This post is part of Year of Shakespeare, a project documenting the World Shakespeare Festival, the greatest celebration of Shakespeare the world has ever seen.
2008: Macbeth, dir. Grzegorz Jarzyna (TR Warszawa), Edinburgh International Festival, 16 August 2012 at the Royal Highland Centre, Lowland Hall, Edinburgh
By Aneta Mancewicz, Central School of Speech and Drama
In 2008: Macbeth directed by Grzegorz Jarzyna (TR Warszawa), war is the main protagonist. Its appearance is made disturbingly familiar through references to the Iraq invasion, action movies and computer games. Performed at the Royal Highland Centre, it was one of the highlights of the Edinburgh International Festival 2012. Although the production was shown in a trimmed format in comparison with its earlier version, 2007: Macbeth, it has still stirred discussion among viewers and critics about the aims and boundaries of Shakespearean appropriation.
Jarzyna’s adaptation of Macbeth uses several approaches to staging Shakespeare that have become popular in the last decades: it updates the setting and the language, it rearranges and reduces the plot, and it incorporates new scenes and references. The events evolve in a Middle Eastern location suggestive of the wartime Iraq. The political context is crucial for this production; it premiered in 2005 in a munitions factory in Warsaw that exported weapons to Iraq where Polish troops were stationed. Jarzyna used a modernized translation by Stanisław Barańczak and extensively adapted it, alluding to war films (“Scotland 52 landed”) and computer games (the recurrent automated answer “Yes, Sir!”). As Shakespeare’s dialogues and soliloquies are reduced to a terse military idiom, the action moves rapidly from one murder to another. The scenario has a circular structure, which is reminiscent of repetitive power struggles, defined by Jan Kott as the Grand Mechanism. The performance opens with a film-like sequence, in which Macbeth (Cezary Kosiński) defies the orders of Duncan (Mirosław Zbrojewicz), and instead of returning to the military base, ambushes and beheads Macdonwald’s accomplice Ryazan (Karan Bhopal) in a high-risk commando raid. The production closes with Macduff (Michał Żurawski) cutting off Macbeth’s head, which Malcom (Piotr Głowacki) triumphantly shows to the audience.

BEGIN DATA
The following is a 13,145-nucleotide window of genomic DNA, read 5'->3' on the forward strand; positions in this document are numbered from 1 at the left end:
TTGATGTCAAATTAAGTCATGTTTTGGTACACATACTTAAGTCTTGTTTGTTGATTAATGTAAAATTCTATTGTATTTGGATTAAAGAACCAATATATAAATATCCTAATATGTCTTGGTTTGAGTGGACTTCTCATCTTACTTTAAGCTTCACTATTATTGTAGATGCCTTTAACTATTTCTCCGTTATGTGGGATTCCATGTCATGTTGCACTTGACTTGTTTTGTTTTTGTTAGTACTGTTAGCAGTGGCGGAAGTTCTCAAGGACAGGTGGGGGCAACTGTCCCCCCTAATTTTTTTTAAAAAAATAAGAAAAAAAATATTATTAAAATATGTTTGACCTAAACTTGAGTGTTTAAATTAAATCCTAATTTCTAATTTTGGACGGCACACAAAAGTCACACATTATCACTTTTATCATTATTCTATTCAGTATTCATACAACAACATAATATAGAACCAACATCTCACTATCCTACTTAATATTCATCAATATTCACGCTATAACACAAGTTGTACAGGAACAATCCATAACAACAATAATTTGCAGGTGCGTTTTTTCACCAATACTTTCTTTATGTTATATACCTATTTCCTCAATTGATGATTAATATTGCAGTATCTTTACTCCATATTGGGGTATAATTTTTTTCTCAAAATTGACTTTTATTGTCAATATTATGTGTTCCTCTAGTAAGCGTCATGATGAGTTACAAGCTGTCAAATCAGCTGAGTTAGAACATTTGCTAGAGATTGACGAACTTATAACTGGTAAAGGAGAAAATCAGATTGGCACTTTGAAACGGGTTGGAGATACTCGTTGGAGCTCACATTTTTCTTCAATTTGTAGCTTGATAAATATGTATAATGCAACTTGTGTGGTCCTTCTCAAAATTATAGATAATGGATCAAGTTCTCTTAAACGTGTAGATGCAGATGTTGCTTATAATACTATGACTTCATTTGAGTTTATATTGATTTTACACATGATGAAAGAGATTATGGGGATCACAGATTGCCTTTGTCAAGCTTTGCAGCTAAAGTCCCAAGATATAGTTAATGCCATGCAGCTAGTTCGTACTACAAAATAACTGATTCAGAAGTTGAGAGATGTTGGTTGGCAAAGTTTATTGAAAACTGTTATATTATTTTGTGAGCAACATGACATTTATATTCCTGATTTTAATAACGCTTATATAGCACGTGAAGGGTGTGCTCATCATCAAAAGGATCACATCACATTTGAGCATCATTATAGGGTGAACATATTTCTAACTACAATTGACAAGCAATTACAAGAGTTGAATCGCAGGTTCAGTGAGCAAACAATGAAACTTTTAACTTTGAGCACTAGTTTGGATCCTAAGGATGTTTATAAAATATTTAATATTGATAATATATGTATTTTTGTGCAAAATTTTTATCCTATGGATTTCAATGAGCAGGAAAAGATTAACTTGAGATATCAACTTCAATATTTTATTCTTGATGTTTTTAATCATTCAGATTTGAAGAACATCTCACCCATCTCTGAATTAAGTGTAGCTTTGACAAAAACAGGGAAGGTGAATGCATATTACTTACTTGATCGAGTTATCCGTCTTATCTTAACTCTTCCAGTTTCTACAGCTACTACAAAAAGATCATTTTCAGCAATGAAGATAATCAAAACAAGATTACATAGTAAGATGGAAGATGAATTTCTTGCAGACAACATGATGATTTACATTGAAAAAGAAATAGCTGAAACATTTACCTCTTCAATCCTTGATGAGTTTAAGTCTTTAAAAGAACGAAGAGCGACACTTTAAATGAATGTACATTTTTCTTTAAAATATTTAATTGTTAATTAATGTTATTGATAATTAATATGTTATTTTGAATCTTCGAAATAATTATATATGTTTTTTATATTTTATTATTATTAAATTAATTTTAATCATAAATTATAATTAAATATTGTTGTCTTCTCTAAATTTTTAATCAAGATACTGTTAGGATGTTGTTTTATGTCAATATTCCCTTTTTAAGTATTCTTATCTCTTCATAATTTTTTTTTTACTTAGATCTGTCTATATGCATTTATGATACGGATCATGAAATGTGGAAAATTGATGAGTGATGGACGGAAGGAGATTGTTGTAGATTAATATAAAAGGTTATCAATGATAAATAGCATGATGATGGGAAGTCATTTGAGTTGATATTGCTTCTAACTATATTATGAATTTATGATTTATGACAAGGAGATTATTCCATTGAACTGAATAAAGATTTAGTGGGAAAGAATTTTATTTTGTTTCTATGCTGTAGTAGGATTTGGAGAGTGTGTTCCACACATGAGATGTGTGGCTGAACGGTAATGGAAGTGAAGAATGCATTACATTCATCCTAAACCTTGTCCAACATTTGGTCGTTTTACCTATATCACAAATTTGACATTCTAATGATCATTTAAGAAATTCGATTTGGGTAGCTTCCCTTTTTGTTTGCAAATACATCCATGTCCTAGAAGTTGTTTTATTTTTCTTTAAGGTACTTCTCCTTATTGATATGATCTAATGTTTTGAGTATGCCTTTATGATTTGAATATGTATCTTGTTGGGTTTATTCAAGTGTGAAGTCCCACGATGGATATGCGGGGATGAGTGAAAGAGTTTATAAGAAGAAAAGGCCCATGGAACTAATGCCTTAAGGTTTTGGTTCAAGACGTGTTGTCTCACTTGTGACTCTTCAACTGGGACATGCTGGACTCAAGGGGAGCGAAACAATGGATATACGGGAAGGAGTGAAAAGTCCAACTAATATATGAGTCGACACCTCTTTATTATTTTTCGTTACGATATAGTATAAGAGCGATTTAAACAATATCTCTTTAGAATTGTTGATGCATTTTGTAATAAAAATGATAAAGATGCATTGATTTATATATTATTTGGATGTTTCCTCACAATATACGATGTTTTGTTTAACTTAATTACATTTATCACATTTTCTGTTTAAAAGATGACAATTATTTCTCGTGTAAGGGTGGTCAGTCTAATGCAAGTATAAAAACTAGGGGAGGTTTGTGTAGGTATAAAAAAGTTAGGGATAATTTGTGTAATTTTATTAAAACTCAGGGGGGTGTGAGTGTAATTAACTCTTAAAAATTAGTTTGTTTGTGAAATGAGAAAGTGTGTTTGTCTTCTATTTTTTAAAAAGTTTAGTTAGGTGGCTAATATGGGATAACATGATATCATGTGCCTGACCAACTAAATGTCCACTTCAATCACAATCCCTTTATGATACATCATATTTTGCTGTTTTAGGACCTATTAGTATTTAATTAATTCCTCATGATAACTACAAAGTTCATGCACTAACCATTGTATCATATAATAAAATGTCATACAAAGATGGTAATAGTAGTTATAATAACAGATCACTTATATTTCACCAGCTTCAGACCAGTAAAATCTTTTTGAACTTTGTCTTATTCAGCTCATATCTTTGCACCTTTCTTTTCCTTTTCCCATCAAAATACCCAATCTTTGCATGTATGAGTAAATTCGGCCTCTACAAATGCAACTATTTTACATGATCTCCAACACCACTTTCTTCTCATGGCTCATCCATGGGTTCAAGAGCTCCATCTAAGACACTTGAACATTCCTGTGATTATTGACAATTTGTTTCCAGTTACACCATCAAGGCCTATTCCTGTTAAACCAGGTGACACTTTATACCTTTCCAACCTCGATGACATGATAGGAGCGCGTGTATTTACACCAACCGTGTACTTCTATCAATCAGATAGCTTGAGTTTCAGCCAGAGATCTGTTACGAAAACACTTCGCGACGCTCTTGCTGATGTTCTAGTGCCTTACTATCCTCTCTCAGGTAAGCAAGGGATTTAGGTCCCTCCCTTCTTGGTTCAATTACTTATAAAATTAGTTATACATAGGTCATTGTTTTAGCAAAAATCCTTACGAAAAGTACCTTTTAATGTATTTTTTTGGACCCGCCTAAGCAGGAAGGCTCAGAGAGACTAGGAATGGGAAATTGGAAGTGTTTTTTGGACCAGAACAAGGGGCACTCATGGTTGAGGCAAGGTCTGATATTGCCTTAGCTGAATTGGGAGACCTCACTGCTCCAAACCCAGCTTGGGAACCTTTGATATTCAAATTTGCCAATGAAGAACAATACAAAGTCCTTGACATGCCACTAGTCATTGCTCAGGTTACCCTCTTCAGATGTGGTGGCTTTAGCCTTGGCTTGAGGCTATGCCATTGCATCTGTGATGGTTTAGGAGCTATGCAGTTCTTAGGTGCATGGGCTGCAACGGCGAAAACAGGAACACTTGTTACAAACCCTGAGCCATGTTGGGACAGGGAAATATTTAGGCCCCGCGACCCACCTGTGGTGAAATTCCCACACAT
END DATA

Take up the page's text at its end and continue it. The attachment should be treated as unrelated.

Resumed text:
What distinguishes this staging from other recent versions of Macbeth, including Maja Kleczewska’s sexually charged adaptation at the Globe to Globe Festival, is the ingenious merging of modern media and genres. The performance is a mixture of a horror movie, a war thriller and a gory computer game. The action develops in a two-storey building whose great size and grim appearance traps and downscales the actors (set design by Stephanie Nelson and Agnieszka Zawadowska). The edifice is divided into five areas that can be separately lit up or darkened, allowing for swift changes of scenes (lightning design by Jacqueline Sobiszewski). The action unfolds through a cinematic montage rather than a theatrical flow. Furthermore, the division into several spaces evokes the scenario of early role-playing games, in which the players move between rooms and levels. The analogy suggests that the protagonists might not be fully in charge of their actions. They are not independent individuals, but figures in a virtual environment, where they are being played rather than playing.